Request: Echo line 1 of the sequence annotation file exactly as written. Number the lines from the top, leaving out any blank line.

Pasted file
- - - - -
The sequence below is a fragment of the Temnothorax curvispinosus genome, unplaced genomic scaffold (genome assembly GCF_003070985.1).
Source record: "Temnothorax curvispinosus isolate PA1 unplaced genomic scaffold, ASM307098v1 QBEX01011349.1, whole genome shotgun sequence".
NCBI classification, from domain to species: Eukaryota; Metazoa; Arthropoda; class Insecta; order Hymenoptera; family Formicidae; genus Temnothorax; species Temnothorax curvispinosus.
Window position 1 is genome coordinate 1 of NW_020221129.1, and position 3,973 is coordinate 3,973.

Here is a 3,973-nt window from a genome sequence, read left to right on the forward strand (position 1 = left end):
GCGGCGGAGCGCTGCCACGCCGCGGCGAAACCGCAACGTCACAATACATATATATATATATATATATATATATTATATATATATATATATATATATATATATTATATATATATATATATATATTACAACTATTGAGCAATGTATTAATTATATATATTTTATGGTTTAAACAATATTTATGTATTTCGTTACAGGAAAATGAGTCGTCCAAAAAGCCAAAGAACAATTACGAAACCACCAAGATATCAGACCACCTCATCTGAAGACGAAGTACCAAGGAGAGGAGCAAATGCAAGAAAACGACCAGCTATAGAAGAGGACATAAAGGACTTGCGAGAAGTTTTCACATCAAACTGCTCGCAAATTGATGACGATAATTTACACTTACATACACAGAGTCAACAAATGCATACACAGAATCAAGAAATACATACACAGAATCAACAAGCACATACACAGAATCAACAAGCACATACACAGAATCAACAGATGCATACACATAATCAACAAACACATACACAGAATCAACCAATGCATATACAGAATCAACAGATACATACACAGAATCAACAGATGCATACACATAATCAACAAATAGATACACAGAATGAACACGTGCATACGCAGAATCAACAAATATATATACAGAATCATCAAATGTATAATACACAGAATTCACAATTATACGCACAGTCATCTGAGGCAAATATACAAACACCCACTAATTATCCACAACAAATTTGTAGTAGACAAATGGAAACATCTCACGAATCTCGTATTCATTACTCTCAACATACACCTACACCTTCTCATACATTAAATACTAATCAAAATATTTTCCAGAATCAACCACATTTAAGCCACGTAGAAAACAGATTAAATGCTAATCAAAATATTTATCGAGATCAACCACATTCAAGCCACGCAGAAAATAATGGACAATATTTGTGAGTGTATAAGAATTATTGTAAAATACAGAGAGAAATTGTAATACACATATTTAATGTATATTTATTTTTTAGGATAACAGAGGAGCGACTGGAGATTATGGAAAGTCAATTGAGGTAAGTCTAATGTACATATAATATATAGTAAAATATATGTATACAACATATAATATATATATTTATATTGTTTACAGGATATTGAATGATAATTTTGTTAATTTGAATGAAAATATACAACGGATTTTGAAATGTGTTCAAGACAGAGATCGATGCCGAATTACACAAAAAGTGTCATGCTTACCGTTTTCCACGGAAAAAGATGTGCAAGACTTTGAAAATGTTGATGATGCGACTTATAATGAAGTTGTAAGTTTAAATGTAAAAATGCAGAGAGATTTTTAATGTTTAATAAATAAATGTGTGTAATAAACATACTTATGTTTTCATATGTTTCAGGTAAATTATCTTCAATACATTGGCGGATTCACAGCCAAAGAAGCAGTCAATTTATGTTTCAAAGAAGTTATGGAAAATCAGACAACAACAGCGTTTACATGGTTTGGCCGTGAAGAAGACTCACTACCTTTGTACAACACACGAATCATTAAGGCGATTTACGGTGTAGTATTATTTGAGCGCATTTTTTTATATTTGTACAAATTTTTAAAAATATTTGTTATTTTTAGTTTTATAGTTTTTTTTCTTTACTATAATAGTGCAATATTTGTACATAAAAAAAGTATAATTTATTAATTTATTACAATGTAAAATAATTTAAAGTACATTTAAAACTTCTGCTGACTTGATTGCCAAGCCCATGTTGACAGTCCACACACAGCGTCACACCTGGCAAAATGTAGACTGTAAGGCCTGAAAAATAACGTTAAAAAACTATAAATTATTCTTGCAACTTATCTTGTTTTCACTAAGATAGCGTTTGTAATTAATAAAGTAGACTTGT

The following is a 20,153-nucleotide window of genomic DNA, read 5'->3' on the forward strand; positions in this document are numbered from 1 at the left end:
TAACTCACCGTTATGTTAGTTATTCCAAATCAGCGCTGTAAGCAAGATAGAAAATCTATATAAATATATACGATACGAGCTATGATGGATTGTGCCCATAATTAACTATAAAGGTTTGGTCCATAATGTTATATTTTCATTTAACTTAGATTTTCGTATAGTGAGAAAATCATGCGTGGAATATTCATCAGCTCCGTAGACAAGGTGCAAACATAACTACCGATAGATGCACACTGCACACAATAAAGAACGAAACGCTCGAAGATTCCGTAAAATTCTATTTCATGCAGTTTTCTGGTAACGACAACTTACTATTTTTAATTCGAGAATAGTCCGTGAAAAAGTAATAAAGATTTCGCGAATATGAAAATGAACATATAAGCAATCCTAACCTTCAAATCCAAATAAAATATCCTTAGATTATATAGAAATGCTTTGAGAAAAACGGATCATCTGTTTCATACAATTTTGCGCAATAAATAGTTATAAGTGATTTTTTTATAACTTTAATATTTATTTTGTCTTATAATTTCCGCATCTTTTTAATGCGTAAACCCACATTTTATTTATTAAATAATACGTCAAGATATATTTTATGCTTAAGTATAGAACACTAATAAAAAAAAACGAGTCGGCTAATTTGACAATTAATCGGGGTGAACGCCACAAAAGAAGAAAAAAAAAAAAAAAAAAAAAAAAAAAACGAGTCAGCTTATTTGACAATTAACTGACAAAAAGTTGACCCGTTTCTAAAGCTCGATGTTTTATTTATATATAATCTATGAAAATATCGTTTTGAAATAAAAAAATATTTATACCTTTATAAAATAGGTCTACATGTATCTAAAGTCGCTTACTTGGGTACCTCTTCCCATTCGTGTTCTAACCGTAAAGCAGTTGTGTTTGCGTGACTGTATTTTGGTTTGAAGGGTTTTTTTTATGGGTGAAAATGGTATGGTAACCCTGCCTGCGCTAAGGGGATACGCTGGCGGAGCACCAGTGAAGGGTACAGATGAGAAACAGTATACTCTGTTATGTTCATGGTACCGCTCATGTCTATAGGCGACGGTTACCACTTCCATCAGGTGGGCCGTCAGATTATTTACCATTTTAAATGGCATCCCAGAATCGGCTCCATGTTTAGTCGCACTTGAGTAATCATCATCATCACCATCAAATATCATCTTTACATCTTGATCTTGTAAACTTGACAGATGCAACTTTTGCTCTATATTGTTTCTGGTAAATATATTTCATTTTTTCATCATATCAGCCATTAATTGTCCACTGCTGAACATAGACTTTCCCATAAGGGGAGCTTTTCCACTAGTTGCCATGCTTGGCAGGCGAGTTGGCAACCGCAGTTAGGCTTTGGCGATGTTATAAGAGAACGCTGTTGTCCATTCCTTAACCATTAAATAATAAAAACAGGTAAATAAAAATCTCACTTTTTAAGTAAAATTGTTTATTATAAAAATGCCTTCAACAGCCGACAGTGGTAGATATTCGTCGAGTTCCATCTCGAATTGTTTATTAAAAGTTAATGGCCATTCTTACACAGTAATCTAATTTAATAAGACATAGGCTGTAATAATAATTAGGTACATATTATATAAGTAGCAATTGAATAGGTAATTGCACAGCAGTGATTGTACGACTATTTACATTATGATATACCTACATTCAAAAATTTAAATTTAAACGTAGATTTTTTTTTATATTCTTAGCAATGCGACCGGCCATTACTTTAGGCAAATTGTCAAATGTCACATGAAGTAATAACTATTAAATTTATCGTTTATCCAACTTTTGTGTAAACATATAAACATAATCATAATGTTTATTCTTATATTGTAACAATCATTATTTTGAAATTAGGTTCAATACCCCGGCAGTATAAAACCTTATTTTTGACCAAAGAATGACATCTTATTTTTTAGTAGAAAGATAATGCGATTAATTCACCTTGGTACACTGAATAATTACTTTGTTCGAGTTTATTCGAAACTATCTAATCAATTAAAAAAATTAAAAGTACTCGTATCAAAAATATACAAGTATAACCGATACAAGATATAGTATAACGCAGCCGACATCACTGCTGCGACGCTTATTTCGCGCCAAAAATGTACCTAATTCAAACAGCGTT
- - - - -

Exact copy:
The sequence below is a fragment of the Temnothorax curvispinosus genome, unplaced genomic scaffold (genome assembly GCF_003070985.1).